This project has a way of contradicting me at every turn.  This week was a stressful one for our little family.  We were waiting on someone else to make a deadline.  We had done everything we could and we just had to wait.  It was infuriating.  I may have shed a few tears and ‘googled’ anxiety attack.

In the midst of this, I decided to get back to the quilt.  It has been giving me long hours of mindfully present bliss and that was just what I needed.  Except the quilt didn’t get that memo.

As stated last week, I was moving on to the circus section of my tshirt collection.  Last week I dove into my research box (literally a file box labelled "PhD Research" filled with papers and scraps and such) looking for something and discovered a few more usable textiles.  They were a bit musty by virtue of the state of the research box but I suddenly had an idea.  I would turn these into an appliqué.

You may remember (because it was only last week) that I previously shied away from appliqué as I had no idea how it might work.  And, to be honest, I didn’t want to break my stride of ‘competent’ sewing.  But this week my mind was a bit frazzled and apparently that meant I was ready to tackle a little appliqué action.

I started with two socks/arm warmers.  This was a dancer’s trick I introduced to the circus when I strained my arm learning to mount an elephant.  At the time I told everyone the injury was from mounting the spare tire on the bracket on backend of my motorhome.  I’m sure they believed me.  Who wouldn’t believe that story?  I mean it’s not like they all watched me flail about and bang into Lisa’s (the elephant) head about ten times the day before.  Of course is was from the tire.

I digress.

The socks weren’t going to work as tubes so I sliced them open, stitched down the wonky heel bits and sewed them together to create a wonky square.  Easy.

The plan then was to appliqué part of my showgirl tights to this square.  However, the square was a bit…wonky…as I said, so I decided to mount the square on a larger piece and then tackle the fishnet appliqué.

This is where the stress of the week started to show.
Remember last week I made that cute little square with the hole?  It went so well and looked so good I decided to try that technique again.  Not only was it easy but it would add some visual interest.  You know, link some pieces together?  Because there isn’t enough going on in this quilt, I need a little fancy machine work to up the visual interest.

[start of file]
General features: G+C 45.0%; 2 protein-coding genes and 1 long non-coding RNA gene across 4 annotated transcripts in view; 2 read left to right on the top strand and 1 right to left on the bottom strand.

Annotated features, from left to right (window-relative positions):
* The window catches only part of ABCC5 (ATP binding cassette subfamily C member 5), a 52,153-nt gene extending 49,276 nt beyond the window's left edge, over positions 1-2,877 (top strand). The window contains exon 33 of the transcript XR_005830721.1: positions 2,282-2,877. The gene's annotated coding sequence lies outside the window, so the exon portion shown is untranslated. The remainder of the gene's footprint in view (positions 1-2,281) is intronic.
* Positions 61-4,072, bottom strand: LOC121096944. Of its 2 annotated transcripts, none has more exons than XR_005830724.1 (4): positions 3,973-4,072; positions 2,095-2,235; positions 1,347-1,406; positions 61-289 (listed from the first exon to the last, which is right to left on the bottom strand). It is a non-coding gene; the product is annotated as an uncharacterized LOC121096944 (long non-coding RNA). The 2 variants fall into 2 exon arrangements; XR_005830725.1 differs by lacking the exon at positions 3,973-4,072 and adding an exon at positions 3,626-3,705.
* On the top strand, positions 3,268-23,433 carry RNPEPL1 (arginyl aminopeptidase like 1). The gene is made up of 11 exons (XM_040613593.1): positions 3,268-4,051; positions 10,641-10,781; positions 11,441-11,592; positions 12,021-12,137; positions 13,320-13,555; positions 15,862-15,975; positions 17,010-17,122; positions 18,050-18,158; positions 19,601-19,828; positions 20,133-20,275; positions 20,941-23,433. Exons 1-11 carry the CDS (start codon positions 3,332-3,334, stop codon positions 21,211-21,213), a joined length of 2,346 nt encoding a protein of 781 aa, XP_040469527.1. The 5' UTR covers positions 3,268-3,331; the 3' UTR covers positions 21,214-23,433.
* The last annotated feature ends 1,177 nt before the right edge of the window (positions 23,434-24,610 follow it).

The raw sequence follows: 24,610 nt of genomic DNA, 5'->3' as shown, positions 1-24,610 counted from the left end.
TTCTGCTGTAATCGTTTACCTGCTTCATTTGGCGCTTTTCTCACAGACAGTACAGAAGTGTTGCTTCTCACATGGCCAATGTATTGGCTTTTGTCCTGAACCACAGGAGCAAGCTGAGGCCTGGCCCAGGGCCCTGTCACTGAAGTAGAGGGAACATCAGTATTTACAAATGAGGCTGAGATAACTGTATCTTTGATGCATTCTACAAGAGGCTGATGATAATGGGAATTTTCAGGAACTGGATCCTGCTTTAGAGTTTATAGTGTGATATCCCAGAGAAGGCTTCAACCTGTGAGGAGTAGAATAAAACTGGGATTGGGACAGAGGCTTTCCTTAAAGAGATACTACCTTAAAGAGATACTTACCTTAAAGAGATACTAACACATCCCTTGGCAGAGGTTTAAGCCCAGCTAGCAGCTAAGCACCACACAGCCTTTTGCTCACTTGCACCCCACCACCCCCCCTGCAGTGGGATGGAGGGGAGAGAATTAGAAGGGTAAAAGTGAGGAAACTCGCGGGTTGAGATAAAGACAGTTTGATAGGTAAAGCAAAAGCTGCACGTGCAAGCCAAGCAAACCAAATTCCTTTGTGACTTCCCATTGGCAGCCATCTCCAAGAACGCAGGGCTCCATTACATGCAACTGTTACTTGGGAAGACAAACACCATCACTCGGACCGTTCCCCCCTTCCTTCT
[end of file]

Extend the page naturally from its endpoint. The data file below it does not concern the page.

These seams went so wrong, I’m almost embarrassed to show you.  But I’m stuck with them, so you are too.
I’m blaming the textile itself.  Socks are not meant to go through the machine with fancy stitches.  There is no other explanation.  I mean I did have one eye on the clock and the other on the phone, but I’m sure that has no bearing on the mess that is this square.

I ran the first length and the pins kept getting caught in the foot and then pulled along creating weird gaps in stitches and bunches in fabric.  The next length I tried less pins thinking that was the problem.  Still a disaster.  The last length I went back to lots of pins but tried a feeding technique using both hands (which is probably what I should be doing every time).  Slightly better result.  I can’t remember what I did for the last length.  I think at that point I just wanted to be done with it.

The square was done.  It was a calamity, but it was done.  Now came the task of adding the tights.  I had a lot of ideas about creating some more ‘visual interest’ but in the end it was all I could do to just finish this bit.  
Initially, I wanted the tights to include a portion of repaired fishnet, but as anyone who has worn these knows, they always rip (and so are repaired) at the crouch and I really didn’t have the mental capability to figure out how to get that section tactfully onto the square.  I went with a portion of waistband which created its own issue.

It took me close to an hour to stitch that band of fishnet.

And that was when I declared myself done for the day.  This one square took as much time as last week’s entire block.  Too much stress, very little mindful, present bliss.

Roll up next week for the concluding story of the circus block.

August 20, 2012

Book Review: Denyse Schmidt, Modern Quilts, Traditional Inspiration

I don't have a whole lot of progress to update on, so I thought, for a change of pace, I'd post a book review!

I love Denyse Schmidt and have for many years.  I'm attending her lecture next month in Manhattan and buy her lines as soon as they're released.  Recently, I also picked up her newest book, Modern Quilts, Traditional Inspiration.  This book contains patterns and instructions as well as background on these pieces.  While they're technically traditional styles, Denyse (we're on a first-name basis) has used modern colors and techniques to make them wholly new.

Let's take a look!  But first: I apologize for the photo quality.  Rainy days kill any sort of natural lighting.

The orange peel quilt is featured early in her book.  Using crimson and tangerine, two colors not normally seen together, this quilt has a lot of movement and warmth, seen on the pattern page:

I don't think I'm anywhere near being ready to make an orange peel quilt, but maybe by this time next year I'll be able to.

I love, love, love star quilts.  A red-and-white star quilt is my absolute favorite.  So this Crazy Star, with a mish-mash of coordinating fabrics on a solid background, really speaks to me.